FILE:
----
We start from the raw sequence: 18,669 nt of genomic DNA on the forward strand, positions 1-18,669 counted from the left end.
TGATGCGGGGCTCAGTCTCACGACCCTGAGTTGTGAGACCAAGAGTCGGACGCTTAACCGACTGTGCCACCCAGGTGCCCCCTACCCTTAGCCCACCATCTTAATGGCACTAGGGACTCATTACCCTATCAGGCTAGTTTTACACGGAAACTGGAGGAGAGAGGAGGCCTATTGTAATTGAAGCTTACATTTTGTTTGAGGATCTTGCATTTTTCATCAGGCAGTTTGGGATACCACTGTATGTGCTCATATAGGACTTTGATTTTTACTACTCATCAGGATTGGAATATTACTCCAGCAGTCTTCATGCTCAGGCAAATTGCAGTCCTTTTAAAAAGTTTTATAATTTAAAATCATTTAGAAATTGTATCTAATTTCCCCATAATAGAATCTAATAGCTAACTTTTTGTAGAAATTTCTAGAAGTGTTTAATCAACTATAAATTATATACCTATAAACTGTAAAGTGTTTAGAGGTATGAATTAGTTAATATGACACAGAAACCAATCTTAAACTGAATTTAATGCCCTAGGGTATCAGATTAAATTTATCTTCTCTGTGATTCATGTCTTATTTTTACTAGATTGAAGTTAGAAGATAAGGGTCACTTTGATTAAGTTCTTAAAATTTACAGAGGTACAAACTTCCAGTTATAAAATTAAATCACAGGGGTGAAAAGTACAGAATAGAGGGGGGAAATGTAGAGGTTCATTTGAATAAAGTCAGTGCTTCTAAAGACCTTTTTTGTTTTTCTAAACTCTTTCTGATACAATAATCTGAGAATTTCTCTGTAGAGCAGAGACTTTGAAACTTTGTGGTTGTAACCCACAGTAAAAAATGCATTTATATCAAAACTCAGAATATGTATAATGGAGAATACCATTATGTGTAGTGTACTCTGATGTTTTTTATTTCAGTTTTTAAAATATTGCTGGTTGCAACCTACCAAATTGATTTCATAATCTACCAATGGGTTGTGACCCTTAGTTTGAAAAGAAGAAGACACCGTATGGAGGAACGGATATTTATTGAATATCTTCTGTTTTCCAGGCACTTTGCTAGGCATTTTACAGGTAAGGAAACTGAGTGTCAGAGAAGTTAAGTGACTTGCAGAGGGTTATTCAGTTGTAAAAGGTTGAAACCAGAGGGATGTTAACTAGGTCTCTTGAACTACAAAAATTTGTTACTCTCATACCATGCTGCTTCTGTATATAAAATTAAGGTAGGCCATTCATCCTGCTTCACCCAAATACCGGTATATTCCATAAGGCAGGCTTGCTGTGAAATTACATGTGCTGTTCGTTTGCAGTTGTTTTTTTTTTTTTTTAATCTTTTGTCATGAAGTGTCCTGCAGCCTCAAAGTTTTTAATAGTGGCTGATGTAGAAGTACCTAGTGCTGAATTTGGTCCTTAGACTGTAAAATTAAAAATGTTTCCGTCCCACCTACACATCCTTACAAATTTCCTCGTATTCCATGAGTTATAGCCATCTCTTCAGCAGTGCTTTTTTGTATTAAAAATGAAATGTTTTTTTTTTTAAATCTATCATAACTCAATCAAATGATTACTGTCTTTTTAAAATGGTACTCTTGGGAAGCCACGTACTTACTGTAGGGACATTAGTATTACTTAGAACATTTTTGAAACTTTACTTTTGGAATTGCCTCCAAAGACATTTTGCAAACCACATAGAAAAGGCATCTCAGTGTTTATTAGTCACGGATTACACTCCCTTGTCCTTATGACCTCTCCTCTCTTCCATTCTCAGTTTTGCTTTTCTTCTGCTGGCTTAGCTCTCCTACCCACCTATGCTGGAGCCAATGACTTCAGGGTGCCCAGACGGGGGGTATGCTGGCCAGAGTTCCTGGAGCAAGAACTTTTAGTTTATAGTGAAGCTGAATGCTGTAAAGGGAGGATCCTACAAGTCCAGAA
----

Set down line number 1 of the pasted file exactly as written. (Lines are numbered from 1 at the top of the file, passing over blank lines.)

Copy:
We start from the raw sequence: 18,669 nt of genomic DNA on the forward strand, positions 1-18,669 counted from the left end.